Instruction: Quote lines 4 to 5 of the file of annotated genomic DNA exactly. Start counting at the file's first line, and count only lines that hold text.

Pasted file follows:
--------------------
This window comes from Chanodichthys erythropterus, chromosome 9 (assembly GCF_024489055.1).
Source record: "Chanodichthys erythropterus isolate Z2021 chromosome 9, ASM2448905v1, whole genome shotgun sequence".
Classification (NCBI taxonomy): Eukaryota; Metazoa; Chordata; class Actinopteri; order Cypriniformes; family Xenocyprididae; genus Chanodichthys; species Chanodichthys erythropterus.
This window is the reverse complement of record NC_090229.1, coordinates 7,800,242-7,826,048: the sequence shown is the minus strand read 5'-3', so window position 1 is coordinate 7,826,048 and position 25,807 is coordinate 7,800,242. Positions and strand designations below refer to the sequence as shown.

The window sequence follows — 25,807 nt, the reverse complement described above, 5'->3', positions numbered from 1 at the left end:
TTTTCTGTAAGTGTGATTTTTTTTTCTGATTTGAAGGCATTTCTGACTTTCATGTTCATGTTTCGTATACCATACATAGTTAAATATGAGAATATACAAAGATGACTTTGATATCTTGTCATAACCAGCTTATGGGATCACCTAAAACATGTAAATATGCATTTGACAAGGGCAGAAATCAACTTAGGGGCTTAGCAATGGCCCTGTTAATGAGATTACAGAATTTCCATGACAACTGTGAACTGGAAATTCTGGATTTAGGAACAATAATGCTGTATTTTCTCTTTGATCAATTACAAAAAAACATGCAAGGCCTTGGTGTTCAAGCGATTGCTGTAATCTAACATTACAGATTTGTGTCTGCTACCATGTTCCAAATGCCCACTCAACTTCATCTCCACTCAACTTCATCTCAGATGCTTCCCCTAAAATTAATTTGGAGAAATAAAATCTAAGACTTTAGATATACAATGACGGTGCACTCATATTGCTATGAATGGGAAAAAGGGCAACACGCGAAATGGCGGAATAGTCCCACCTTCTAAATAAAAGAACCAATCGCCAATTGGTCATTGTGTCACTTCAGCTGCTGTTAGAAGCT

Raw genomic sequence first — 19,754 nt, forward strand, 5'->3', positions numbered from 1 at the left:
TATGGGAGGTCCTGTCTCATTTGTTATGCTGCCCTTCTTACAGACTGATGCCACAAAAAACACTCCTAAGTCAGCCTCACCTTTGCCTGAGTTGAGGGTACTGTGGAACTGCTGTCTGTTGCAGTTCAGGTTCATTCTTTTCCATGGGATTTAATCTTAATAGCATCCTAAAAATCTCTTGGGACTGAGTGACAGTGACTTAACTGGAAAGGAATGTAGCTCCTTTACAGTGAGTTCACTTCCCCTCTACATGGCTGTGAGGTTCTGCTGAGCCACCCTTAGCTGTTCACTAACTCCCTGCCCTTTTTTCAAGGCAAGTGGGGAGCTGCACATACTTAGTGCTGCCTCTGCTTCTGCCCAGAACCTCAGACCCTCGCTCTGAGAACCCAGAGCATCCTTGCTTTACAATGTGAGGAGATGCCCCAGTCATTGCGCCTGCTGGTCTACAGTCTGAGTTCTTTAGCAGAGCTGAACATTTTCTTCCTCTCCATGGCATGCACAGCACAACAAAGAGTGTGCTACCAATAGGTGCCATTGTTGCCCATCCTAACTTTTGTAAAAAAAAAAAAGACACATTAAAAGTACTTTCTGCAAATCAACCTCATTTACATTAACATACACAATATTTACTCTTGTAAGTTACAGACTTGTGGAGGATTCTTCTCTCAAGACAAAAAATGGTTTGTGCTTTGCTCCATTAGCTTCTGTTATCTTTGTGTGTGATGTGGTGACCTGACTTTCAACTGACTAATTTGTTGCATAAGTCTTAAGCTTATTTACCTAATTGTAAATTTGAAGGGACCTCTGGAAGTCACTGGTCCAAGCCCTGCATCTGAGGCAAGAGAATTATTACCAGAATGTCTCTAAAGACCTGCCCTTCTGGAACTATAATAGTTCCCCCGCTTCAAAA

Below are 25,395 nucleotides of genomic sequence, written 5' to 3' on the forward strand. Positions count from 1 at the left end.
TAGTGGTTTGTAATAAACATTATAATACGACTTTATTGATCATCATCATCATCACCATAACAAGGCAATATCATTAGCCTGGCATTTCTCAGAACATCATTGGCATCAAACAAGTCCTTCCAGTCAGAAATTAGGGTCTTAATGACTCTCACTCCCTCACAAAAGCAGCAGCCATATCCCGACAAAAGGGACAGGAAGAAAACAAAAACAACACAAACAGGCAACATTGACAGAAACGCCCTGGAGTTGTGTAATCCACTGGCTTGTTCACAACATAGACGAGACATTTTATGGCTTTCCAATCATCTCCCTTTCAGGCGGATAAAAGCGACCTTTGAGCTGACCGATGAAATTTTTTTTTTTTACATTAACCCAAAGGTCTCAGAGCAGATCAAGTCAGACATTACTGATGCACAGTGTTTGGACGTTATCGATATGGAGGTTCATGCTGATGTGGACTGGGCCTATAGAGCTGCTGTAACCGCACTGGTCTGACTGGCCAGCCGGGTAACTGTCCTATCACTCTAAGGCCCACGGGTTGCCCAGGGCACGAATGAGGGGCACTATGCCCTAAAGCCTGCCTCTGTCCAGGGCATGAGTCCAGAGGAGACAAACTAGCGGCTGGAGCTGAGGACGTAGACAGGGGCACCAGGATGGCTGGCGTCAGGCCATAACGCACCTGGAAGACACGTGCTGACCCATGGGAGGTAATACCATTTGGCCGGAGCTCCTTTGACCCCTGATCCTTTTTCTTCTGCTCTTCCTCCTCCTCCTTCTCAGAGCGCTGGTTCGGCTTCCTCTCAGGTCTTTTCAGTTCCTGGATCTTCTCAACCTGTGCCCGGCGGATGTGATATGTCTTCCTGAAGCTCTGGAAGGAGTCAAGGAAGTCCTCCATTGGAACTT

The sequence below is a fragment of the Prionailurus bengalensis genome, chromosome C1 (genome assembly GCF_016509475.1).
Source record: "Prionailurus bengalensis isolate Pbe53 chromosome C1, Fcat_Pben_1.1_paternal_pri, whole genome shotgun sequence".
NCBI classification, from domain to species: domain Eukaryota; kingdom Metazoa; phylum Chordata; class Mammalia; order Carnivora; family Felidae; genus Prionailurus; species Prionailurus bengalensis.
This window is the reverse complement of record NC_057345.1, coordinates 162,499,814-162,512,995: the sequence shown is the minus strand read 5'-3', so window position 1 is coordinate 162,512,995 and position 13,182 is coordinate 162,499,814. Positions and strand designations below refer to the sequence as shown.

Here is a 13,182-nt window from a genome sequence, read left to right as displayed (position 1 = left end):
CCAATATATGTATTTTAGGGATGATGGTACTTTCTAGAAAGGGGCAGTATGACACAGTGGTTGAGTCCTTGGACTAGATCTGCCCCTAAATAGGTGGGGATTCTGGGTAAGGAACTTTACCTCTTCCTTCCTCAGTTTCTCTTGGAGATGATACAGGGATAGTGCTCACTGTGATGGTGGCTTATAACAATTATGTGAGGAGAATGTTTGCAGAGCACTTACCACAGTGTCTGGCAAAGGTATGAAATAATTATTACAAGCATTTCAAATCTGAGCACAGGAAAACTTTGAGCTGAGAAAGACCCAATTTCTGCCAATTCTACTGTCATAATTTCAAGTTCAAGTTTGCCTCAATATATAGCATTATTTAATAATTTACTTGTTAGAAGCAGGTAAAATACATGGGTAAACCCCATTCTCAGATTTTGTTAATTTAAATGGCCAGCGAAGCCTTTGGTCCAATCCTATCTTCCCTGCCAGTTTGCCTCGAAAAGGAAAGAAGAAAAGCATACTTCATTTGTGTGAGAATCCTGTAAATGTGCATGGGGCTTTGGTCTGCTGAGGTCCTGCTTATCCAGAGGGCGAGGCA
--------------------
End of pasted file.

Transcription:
This window is the reverse complement of record NC_090229.1, coordinates 7,800,242-7,826,048: the sequence shown is the minus strand read 5'-3', so window position 1 is coordinate 7,826,048 and position 25,807 is coordinate 7,800,242. Positions and strand designations below refer to the sequence as shown.

The window sequence follows — 25,807 nt, the reverse complement described above, 5'->3', positions numbered from 1 at the left end: